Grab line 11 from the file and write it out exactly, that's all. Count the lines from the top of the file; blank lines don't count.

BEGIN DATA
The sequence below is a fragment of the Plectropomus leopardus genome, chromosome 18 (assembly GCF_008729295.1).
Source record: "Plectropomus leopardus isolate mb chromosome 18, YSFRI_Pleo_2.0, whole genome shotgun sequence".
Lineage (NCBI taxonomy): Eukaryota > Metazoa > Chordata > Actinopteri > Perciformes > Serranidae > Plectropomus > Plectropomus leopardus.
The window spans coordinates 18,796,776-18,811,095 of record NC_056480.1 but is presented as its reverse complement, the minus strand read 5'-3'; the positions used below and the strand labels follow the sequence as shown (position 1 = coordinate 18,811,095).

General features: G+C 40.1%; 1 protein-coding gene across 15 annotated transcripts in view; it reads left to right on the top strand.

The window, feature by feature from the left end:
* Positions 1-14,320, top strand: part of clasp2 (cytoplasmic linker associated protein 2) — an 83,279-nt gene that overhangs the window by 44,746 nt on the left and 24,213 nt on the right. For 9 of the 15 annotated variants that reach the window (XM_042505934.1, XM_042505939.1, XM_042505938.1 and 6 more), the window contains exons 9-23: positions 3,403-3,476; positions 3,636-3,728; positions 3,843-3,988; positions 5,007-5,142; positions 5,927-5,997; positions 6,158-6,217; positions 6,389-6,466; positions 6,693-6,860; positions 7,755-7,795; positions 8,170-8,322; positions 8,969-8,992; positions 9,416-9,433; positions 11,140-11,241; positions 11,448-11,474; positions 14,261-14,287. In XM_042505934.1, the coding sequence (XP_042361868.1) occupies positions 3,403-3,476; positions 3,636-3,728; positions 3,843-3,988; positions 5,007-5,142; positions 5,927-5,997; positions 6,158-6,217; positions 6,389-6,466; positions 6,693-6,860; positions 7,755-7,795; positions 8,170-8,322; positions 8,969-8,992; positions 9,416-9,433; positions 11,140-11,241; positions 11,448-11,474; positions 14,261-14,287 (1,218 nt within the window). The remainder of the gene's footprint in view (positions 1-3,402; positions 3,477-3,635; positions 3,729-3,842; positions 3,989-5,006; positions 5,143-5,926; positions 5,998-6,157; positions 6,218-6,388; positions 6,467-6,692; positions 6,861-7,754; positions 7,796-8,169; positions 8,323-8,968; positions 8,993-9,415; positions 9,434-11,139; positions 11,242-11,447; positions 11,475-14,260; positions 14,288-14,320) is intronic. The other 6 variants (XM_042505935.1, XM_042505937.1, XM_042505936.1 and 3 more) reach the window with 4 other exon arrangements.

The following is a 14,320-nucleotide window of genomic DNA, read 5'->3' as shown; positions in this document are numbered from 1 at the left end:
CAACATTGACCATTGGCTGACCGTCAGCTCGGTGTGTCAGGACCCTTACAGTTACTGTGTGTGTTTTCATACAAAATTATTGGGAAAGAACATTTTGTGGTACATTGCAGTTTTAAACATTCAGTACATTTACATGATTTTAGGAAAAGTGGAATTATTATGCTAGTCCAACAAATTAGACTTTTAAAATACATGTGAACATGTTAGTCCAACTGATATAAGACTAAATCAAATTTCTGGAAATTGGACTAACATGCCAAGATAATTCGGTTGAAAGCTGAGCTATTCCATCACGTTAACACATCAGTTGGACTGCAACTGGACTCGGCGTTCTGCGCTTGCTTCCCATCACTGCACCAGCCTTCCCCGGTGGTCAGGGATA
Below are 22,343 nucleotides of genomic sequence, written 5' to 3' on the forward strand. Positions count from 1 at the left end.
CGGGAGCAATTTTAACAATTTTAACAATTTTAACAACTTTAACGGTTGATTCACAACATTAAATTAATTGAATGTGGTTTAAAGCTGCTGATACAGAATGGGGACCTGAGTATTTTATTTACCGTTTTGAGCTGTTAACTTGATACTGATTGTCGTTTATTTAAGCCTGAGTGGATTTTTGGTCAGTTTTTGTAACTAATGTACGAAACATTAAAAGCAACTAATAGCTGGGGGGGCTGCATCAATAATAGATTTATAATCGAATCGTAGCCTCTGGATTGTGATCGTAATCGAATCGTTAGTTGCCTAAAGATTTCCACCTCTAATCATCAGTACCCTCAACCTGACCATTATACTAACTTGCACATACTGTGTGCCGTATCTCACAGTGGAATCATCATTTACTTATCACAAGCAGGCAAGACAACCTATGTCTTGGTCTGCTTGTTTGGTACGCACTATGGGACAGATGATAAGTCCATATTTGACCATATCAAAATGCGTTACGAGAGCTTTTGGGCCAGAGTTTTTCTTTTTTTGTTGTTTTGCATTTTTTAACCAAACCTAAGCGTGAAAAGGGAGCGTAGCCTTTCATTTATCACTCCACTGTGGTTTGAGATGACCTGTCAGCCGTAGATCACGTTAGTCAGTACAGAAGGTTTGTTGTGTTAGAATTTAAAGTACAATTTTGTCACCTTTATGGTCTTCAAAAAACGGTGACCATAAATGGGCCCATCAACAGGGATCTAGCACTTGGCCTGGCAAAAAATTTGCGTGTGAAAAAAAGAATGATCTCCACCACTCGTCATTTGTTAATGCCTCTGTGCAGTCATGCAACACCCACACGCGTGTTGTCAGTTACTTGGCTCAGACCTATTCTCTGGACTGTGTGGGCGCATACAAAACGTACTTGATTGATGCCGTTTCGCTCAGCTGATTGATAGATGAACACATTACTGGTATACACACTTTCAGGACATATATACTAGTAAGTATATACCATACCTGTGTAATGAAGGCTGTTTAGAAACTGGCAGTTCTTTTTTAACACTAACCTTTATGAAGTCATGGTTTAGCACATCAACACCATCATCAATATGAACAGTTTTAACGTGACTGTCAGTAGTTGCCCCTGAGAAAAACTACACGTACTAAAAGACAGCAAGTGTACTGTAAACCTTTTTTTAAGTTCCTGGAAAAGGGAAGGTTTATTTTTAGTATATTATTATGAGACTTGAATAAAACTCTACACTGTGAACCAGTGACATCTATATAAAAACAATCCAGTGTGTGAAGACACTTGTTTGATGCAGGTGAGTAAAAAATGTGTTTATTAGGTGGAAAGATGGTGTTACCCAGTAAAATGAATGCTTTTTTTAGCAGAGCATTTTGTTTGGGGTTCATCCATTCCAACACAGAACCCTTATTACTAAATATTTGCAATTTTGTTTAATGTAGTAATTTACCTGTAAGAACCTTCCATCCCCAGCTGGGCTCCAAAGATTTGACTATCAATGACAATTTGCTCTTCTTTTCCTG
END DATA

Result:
CGGGAGCAATTTTAACAATTTTAACAATTTTAACAACTTTAACGGTTGATTCACAACATTAAATTAATTGAATGTGGTTTAAAGCTGCTGATACAGAATGGGGACCTGAGTATTTTATTTACCGTTTTGAGCTGTTAACTTGATACTGATTGTCGTTTATTTAAGCCTGAGTGGATTTTTGGTCAGTTTTTGTAACTAATGTACGAAACATTAAAAGCAACTAATAGCTGGGGGGGCTGCATCAATAATAGATTTATAATCGAATCGTAGCCTCTGGATTGTGATCGTAATCGAATCGTTAGTTGCCTAAAGATTTCCACCTCTAATCATCAGTACCCTCAACCTGACCATTATACTAACTTGCACATACTGTGTGCCGTATCTCACAGTGGAATCATCATTTACTTATCACAAGCAGGCAAGACAACCTATGTCTTGGTCTGCTTGTTTGGTACGCACTATGGGACAGATGATAAGTCCATATTTGACCATATCAAAATGCGTTACGAGAGCTTTTGGGCCAGAGTTTTTCTTTTTTTGTTGTTTTGCATTTTTTAACCAAACCTAAGCGTGAAAAGGGAGCGTAGCCTTTCATTTATCACTCCACTGTGGTTTGAGATGACCTGTCAGCCGTAGATCACGTTAGTCAGTACAGAAGGTTTGTTGTGTTAGAATTTAAAGTACAATTTTGTCACCTTTATGGTCTTCAAAAAACGGTGACCATAAATGGGCCCATCAACAGGGATCTAGCACTTGGCCTGGCAAAAAATTTGCGTGTGAAAAAAAGAATGATCTCCACCACTCGTCATTTGTTAATGCCTCTGTGCAGTCATGCAACACCCACACGCGTGTTGTCAGTTACTTGGCTCAGACCTATTCTCTGGACTGTGTGGGCGCATACAAAACGTACTTGATTGATGCCGTTTCGCTCAGCTGATTGATAGATGAACACATTACTGGTATACACACTTTCAGGACATATATACTAGTAAGTATATACCATACCTGTGTAATGAAGGCTGTTTAGAAACTGGCAGTTCTTTTTTAACACTAACCTTTATGAAGTCATGGTTTAGCACATCAACACCATCATCAATATGAACAGTTTTAACGTGACTGTCAGTAGTTGCCCCTGAGAAAAACTACACGTACTAAAAGACAGCAAGTGTACTGTAAACCTTTTTTTAAGTTCCTGGAAAAGGGAAGGTTTATTTTTAGTATATTATTATGAGACTTGAATAAAACTCTACACTGTGAACCAGTGACATCTATATAAAAACAATCCAGTGTGTGAAGACACTTGTTTGATGCAGGTGAGTAAAAAATGTGTTTATTAGGTGGAAAGATGGTGTTACCCAGTAAAATGAATGCTTTTTTTAGCAGAGCATTTTGTTTGGGGTTCATCCATTCCAACACAGAACCCTTATTACTAAATATTTGCAATTTTGTTTAATGTAGTAATTTACCTGTAAGAACCTTCCATCCCCAGCTGGGCTCCAAAGATTTGACTATCAATGACAATTTGCTCTTCTTTTCCTG